Spurred by demand from young women not served by designers' slim stylings, a new cutting-edge fashion trend centered in Los Angeles and rolling out across the country is targeting a heavier market
The power crisis and declining state tax revenues due to the slowing economy are jeopardizing the future funding of several key L.A. projects, including expansion of the Blue Line and additional support for the public health care system.
The Long Beach-based owner of the faded Acapulco and El Torito Mexican restaurant chains is preparing to undertake a significant makeover, orchestrated by its new president and chief executive, Frederick F. Wolfe, who steps into the ring on May 15.
The state's biggest laser eye surgery chain has received accreditation from one of the nation's most respected health care organizations, even as the chain and its owner await trial on charges of bilking the federal Medicare program.
A piece of Hollywood history, tacky as it may have been, is gone. The Venice studios where director Roger Corman made movie stars out of silly monsters and buxom babes have been torn down to make way for a $16.5 million, four-building artist-in-residence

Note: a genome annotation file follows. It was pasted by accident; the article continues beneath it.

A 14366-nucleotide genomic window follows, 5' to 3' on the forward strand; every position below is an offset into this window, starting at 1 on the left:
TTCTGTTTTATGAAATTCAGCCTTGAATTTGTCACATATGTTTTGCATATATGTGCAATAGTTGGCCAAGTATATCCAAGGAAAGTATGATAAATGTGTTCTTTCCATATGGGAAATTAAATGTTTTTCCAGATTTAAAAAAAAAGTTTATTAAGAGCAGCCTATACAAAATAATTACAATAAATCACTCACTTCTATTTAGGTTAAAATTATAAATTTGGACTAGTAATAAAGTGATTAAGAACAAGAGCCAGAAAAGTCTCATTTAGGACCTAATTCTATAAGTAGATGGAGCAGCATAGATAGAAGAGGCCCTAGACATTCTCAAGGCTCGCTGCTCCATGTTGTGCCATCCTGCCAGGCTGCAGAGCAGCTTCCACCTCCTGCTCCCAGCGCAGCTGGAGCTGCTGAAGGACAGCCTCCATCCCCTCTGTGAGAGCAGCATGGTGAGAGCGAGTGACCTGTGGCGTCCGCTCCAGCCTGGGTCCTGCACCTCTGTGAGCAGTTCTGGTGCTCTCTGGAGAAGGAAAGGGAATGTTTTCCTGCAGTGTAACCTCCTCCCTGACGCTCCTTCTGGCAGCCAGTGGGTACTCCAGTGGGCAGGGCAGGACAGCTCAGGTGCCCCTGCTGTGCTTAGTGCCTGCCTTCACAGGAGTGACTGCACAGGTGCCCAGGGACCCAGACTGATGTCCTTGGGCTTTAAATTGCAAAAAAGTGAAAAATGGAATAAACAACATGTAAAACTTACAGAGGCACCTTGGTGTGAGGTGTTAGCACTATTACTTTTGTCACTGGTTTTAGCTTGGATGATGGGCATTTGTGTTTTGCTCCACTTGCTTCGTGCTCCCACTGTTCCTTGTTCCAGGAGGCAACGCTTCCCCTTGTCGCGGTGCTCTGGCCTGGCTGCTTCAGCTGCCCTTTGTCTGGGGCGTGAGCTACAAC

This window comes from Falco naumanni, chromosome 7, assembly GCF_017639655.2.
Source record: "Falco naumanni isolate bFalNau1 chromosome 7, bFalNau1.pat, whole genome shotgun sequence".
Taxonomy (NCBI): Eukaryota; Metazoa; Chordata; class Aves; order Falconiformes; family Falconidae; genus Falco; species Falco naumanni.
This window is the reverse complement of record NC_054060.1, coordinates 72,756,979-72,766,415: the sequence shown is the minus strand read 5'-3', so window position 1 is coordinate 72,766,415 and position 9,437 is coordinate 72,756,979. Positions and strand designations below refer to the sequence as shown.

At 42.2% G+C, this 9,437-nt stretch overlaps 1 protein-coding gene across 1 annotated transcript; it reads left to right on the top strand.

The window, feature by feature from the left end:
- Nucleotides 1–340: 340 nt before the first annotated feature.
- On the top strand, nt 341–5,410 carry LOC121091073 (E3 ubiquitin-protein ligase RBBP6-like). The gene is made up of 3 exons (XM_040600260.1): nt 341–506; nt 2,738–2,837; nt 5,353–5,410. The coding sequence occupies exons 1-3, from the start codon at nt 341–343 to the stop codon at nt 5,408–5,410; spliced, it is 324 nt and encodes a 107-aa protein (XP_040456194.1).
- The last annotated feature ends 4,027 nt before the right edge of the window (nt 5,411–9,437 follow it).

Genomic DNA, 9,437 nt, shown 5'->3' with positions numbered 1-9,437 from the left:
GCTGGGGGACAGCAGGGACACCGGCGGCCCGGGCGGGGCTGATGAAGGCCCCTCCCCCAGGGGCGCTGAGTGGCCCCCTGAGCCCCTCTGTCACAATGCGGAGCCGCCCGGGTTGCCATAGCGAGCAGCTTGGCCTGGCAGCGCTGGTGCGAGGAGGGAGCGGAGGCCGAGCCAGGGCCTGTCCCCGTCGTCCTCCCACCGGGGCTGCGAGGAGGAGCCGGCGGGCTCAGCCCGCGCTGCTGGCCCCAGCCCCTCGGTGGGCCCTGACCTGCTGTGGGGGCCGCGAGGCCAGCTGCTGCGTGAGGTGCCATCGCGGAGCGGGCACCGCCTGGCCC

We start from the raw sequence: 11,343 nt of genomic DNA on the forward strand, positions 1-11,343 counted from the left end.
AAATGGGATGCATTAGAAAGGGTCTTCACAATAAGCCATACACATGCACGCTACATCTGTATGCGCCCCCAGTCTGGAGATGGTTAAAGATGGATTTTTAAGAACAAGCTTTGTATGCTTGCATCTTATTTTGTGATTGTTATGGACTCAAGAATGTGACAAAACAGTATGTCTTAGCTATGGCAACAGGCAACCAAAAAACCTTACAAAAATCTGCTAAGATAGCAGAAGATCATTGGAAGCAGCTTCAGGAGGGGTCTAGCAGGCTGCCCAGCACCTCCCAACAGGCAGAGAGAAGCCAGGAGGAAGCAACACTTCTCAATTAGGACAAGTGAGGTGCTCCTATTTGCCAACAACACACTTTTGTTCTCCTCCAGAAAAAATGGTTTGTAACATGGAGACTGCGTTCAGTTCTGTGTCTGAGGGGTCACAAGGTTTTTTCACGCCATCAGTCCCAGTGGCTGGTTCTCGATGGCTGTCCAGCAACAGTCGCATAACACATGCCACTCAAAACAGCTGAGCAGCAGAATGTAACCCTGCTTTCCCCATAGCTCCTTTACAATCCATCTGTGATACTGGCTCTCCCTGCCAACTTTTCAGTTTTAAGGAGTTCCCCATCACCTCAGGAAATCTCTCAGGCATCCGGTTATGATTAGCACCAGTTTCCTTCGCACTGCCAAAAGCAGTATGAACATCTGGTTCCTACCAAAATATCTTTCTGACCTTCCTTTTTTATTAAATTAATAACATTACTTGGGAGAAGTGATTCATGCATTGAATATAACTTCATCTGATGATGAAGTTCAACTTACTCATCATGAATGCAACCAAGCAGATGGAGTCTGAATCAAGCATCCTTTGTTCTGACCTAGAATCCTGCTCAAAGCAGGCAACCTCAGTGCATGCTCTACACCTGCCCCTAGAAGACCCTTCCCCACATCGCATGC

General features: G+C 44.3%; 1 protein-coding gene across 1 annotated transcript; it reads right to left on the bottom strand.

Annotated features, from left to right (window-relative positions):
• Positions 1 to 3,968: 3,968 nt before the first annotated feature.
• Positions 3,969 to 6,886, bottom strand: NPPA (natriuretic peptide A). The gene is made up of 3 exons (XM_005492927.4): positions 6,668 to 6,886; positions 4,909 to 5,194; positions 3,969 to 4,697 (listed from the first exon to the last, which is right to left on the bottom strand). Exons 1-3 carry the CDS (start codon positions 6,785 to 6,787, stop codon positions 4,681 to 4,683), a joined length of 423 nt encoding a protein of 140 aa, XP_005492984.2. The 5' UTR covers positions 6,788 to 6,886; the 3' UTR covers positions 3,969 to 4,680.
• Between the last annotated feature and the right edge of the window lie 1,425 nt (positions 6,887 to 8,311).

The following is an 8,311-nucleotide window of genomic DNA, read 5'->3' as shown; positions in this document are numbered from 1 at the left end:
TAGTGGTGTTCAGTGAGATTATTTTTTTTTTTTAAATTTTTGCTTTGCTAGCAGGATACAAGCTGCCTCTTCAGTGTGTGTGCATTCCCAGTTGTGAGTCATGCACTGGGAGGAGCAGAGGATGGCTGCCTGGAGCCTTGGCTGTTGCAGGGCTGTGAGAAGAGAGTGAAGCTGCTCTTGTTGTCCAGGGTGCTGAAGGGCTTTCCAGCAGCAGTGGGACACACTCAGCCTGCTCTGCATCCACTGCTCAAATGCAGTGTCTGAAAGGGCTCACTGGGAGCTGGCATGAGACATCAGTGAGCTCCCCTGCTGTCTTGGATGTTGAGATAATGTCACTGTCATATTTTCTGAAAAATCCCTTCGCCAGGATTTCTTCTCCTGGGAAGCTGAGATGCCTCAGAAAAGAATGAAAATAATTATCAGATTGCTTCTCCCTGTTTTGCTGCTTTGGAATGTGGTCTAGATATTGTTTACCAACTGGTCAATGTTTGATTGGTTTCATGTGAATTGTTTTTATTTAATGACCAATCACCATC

This is a story about taking pride in your work, whether it's saving children or cleaning toilets or, in Willie Davis' case, both.
It didn't take the closing of the old Spago or the shuttering of that other industry watering hole, Citrus, this week, to show that something is seriously wrong in Hollywood.
Once the largest public company in the infomercial business, e4L Inc. (formerly National Media Corp.) has filed for Chapter 11 bankruptcy protection and is selling off assets to repay debts.
Los Angeles Unified School District is close to announcing that it will buy the 928,000-square-foot building at 333 S. Beaudry St. for an estimated $75 million, consolidating its headquarters at the site and despite the hefty price tag saving a ton of
Much has been written in recent months about the rapid evaporation of what was once a projected $10 billion state budget surplus, with the primary culprit being identified as the energy crisis.